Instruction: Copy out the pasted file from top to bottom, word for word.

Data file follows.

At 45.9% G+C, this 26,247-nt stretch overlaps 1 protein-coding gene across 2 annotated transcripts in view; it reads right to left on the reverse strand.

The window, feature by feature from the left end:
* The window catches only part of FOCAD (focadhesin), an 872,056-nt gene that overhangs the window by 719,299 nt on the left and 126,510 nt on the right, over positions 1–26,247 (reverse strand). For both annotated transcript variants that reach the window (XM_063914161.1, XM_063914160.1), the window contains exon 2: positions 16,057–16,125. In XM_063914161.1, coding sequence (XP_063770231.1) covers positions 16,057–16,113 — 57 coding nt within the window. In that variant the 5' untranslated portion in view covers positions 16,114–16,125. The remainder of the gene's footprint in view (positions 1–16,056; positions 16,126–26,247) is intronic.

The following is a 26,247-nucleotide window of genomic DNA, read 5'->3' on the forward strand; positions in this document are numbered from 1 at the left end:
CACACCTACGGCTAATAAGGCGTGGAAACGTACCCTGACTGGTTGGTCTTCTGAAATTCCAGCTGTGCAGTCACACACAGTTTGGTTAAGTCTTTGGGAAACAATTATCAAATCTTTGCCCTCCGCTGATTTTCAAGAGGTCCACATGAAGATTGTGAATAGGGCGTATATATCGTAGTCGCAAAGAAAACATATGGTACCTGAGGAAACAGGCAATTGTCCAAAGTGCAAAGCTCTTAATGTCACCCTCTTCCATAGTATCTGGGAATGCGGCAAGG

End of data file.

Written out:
At 45.9% G+C, this 26,247-nt stretch overlaps 1 protein-coding gene across 2 annotated transcripts in view; it reads right to left on the reverse strand.

The window, feature by feature from the left end:
* The window catches only part of FOCAD (focadhesin), an 872,056-nt gene that overhangs the window by 719,299 nt on the left and 126,510 nt on the right, over positions 1–26,247 (reverse strand). For both annotated transcript variants that reach the window (XM_063914161.1, XM_063914160.1), the window contains exon 2: positions 16,057–16,125. In XM_063914161.1, coding sequence (XP_063770231.1) covers positions 16,057–16,113 — 57 coding nt within the window. In that variant the 5' untranslated portion in view covers positions 16,114–16,125. The remainder of the gene's footprint in view (positions 1–16,056; positions 16,126–26,247) is intronic.

The following is a 26,247-nucleotide window of genomic DNA, read 5'->3' on the forward strand; positions in this document are numbered from 1 at the left end:
CACACCTACGGCTAATAAGGCGTGGAAACGTACCCTGACTGGTTGGTCTTCTGAAATTCCAGCTGTGCAGTCACACACAGTTTGGTTAAGTCTTTGGGAAACAATTATCAAATCTTTGCCCTCCGCTGATTTTCAAGAGGTCCACATGAAGATTGTGAATAGGGCGTATATATCGTAGTCGCAAAGAAAACATATGGTACCTGAGGAAACAGGCAATTGTCCAAAGTGCAAAGCTCTTAATGTCACCCTCTTCCATAGTATCTGGGAATGCGGCAAGG